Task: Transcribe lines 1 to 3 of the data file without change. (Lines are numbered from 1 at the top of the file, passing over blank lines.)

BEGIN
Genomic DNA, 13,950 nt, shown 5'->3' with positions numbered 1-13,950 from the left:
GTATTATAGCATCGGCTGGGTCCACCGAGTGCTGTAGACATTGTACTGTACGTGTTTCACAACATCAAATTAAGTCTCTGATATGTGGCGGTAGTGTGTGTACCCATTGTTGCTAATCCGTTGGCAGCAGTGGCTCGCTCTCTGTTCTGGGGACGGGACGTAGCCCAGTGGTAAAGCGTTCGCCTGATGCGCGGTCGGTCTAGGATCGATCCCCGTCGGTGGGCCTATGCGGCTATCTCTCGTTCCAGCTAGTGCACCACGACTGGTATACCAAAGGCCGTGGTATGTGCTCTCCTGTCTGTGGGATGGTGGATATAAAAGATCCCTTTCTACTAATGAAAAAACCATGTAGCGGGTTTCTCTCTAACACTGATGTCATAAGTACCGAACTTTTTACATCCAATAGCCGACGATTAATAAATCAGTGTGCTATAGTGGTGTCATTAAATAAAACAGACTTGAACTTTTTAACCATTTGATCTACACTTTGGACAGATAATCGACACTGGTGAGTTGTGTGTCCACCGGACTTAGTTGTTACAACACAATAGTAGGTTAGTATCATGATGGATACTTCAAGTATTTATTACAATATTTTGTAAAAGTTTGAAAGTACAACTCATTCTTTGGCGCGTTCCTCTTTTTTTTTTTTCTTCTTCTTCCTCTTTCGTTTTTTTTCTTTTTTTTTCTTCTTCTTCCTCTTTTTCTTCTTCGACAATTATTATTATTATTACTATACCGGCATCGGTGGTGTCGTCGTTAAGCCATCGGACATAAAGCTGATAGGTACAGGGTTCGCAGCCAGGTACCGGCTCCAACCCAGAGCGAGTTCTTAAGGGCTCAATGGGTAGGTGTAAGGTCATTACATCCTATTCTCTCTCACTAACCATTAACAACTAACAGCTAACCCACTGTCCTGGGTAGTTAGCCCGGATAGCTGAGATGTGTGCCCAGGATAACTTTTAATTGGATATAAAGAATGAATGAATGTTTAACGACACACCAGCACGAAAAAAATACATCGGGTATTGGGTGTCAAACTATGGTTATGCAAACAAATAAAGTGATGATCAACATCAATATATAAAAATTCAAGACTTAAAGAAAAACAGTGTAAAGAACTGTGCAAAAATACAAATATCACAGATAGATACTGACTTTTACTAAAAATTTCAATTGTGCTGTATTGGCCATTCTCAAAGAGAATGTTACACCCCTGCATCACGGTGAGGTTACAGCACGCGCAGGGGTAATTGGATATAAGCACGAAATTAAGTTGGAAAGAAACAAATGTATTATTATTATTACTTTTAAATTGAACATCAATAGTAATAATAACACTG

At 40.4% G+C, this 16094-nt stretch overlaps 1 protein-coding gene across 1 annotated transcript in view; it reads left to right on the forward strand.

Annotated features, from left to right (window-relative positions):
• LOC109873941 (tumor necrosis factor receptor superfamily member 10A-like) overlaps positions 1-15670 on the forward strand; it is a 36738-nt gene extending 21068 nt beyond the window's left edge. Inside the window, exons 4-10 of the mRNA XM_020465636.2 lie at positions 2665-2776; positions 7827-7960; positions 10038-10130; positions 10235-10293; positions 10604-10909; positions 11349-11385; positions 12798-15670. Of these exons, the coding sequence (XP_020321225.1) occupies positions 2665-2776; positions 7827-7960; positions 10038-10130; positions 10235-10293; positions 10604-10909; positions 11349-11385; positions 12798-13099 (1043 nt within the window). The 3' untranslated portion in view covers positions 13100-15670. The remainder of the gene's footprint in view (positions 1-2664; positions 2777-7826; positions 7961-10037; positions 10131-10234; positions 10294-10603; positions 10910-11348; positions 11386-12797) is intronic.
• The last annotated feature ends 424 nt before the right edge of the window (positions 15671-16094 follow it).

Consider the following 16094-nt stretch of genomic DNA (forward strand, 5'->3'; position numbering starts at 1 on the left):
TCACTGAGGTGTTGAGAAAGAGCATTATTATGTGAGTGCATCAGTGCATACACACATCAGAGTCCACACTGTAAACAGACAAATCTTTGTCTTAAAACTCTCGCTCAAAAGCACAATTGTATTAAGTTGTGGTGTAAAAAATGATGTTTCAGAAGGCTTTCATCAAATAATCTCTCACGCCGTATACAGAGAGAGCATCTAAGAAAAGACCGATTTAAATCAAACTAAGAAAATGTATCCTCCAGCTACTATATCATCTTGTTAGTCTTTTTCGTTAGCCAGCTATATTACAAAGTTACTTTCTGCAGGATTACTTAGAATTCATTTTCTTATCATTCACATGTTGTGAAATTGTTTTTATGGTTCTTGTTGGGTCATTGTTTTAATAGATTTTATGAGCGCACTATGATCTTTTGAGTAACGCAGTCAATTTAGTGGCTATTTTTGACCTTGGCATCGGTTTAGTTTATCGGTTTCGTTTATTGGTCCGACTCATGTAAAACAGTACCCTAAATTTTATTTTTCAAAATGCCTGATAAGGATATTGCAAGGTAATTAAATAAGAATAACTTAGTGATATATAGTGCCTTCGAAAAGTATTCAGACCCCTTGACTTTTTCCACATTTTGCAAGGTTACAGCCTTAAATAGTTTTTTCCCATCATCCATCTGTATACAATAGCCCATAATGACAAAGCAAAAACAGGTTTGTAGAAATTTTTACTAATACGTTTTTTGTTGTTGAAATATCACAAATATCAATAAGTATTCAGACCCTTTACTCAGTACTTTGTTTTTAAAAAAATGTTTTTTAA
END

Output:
Genomic DNA, 13,950 nt, shown 5'->3' with positions numbered 1-13,950 from the left:
GTATTATAGCATCGGCTGGGTCCACCGAGTGCTGTAGACATTGTACTGTACGTGTTTCACAACATCAAATTAAGTCTCTGATATGTGGCGGTAGTGTGTGTACCCATTGTTGCTAATCCGTTGGCAGCAGTGGCTCGCTCTCTGTTCTGGGGACGGGACGTAGCCCAGTGGTAAAGCGTTCGCCTGATGCGCGGTCGGTCTAGGATCGATCCCCGTCGGTGGGCCTATGCGGCTATCTCTCGTTCCAGCTAGTGCACCACGACTGGTATACCAAAGGCCGTGGTATGTGCTCTCCTGTCTGTGGGATGGTGGATATAAAAGATCCCTTTCTACTAATGAAAAAACCATGTAGCGGGTTTCTCTCTAACACTGATGTCATAAGTACCGAACTTTTTACATCCAATAGCCGACGATTAATAAATCAGTGTGCTATAGTGGTGTCATTAAATAAAACAGACTTGAACTTTTTAACCATTTGATCTACACTTTGGACAGATAATCGACACTGGTGAGTTGTGTGTCCACCGGACTTAGTTGTTACAACACAATAGTAGGTTAGTATCATGATGGATACTTCAAGTATTTATTACAATATTTTGTAAAAGTTTGAAAGTACAACTCATTCTTTGGCGCGTTCCTCTTTTTTTTTTTTCTTCTTCTTCCTCTTTCGTTTTTTTTCTTTTTTTTTCTTCTTCTTCCTCTTTTTCTTCTTCGACAATTATTATTATTATTACTATACCGGCATCGGTGGTGTCGTCGTTAAGCCATCGGACATAAAGCTGATAGGTACAGGGTTCGCAGCCAGGTACCGGCTCCAACCCAGAGCGAGTTCTTAAGGGCTCAATGGGTAGGTGTAAGGTCATTACATCCTATTCTCTCTCACTAACCATTAACAACTAACAGCTAACCCACTGTCCTGGGTAGTTAGCCCGGATAGCTGAGATGTGTGCCCAGGATAACTTTTAATTGGATATAAAGAATGAATGAATGTTTAACGACACACCAGCACGAAAAAAATACATCGGGTATTGGGTGTCAAACTATGGTTATGCAAACAAATAAAGTGATGATCAACATCAATATATAAAAATTCAAGACTTAAAGAAAAACAGTGTAAAGAACTGTGCAAAAATACAAATATCACAGATAGATACTGACTTTTACTAAAAATTTCAATTGTGCTGTATTGGCCATTCTCAAAGAGAATGTTACACCCCTGCATCACGGTGAGGTTACAGCACGCGCAGGGGTAATTGGATATAAGCACGAAATTAAGTTGGAAAGAAACAAATGTATTATTATTATTACTTTTAAATTGAACATCAATAGTAATAATAACACTG

At 40.4% G+C, this 16094-nt stretch overlaps 1 protein-coding gene across 1 annotated transcript in view; it reads left to right on the forward strand.